2002-2003 Science Planning Summary

Biology & Medicine

Dr. Polly Penhale
Program Manager


NSF/OPP 01-26319
Station: McMurdo Station
RPSC POC: Rob Robbins
Research Site(s): Cinder Cones, sea ice, Cape Armitage, Cape Evans, Cape Chocolate, Turtle Rock, New Harbor

Community dynamics in a polar ecosystem: Benthic recovery from organic enrichment in the Antarctic
Dr. Stacy L. Kim
San Jose State University
Moss Landing Marine Laboratories

Deploying Team Members: Aaron Carlisle . Kathleen Conlan . Stacy L Kim . Dan Malone . John S Oliver . Andrew R Thurber
Research Objectives: In 2002–2003, McMurdo Station, the U.S. base that houses over 1,100 people during the summer season, is installing a sewage treatment plant that will be online in 2003. The existing outfall is a large source of organic enrichment (135,150 liters per day of untreated sewage). The new plant will output a small fraction of this amount. The organically enriched outfall area and surrounding unperturbed areas have been well described. Detailed community descriptions of the epi- and infaunal community at the outfall location before effluent release are available and were collected over a long period (1988 to 1998), which minimizes the interannual variability.

This group will examine community responses in a polar soft-bottom subtidal system to test the generality of an already elucidated paradigm. Community recovery rates from iceberg scours and anchor ice have been described. These researchers hypothesize that recovery rates following cessation of organic input will be on the same scale as benthic community recovery from seasonal ice-mediated disturbances and as recovery rates in temperate systems. This research builds on a 10-year time series that follows benthic community degradation resulting from a sewage outfall. Sampling will span the implementation of sewage treatment. To test the generality of recovery patterns, the data will be incorporated in a meta-analysis of community recovery from organic disturbance in a variety of habitats. Experimental manipulations will compare the roles of burial and patch size. In addition, efforts will be directed at microbial biochemical response and diversity, in tandem with the recovery of the infaunal community.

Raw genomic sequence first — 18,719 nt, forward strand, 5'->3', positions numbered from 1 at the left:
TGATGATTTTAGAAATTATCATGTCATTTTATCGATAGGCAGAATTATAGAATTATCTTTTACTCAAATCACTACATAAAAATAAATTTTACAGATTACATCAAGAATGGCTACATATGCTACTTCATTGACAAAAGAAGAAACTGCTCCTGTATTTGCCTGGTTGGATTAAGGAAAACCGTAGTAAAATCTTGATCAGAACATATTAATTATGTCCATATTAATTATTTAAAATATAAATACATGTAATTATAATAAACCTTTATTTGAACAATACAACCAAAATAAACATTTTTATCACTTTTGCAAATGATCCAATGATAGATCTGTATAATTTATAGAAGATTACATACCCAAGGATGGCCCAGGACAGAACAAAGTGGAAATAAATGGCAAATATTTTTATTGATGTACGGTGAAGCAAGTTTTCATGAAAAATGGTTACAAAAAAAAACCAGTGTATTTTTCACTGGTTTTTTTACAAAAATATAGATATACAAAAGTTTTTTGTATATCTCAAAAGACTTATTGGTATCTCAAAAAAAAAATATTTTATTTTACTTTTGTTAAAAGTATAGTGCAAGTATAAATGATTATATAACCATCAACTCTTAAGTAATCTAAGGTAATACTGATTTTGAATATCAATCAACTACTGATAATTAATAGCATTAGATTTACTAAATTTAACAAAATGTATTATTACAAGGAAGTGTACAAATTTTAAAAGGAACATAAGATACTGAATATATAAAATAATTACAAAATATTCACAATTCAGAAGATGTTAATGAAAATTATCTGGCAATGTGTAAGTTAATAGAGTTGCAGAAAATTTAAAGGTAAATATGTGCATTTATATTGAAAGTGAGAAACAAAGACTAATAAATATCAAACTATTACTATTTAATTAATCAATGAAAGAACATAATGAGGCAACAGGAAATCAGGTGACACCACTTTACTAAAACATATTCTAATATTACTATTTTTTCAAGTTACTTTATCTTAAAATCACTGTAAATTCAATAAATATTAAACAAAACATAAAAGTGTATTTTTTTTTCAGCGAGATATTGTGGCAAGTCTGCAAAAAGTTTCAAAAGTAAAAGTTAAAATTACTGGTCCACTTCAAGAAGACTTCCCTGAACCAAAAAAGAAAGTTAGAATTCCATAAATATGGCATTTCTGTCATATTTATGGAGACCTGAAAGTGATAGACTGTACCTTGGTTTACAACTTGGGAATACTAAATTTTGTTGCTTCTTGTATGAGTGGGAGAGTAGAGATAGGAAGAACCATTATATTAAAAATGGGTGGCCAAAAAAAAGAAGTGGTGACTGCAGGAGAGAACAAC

The knowledge gained from this research can be applied to any high-organic loading in polar habitats. Significant anthropogenic inputs in high latitudes include pulp mills and increases in human occupation and visitation (gray water dumping from boats). Natural sources, including woody debris in river outputs and carcass-falls from the productive surface waters above, also present significant carbon input. In the McMurdo area, marine mammals and large fish are abundant and add fecal material to the system. Supply vessels dock in Winter Quarter’s Bay, and the number of tourist cruises is increasing. By using an integrated approach to evaluate the recovery of the microbial, infaunal, and epifaunal assemblages after a massive, 10-year carbon-loading perturbation, this study will further the understanding of anthropogenic impacts in polar environments.

Field Season Overview:
Project team members will initiate a large scale experiment to study the effect of the installation of the new secondary sewage treatment plant. Smaller scale experiments on biodiversity, physical disturbance and patch dynamics will be conducted across McMurdo Sound, near Cape Armitage, and north of McMurdo Station.

Researchers will be diving to perform experiments and collect benthic samples. Support contractor personnel will drill holes and transport huts to the dive locations. Researchers will travel by tracked vehicle to diving locations at Cinder Cones and Cape Evans, by snowmobile to Cape Armitage and Winter Quarters Bay, and by helicopter to reach sites around New Harbor. The aquarium, darkroom and freezers in the Crary Lab will be used for sample processing.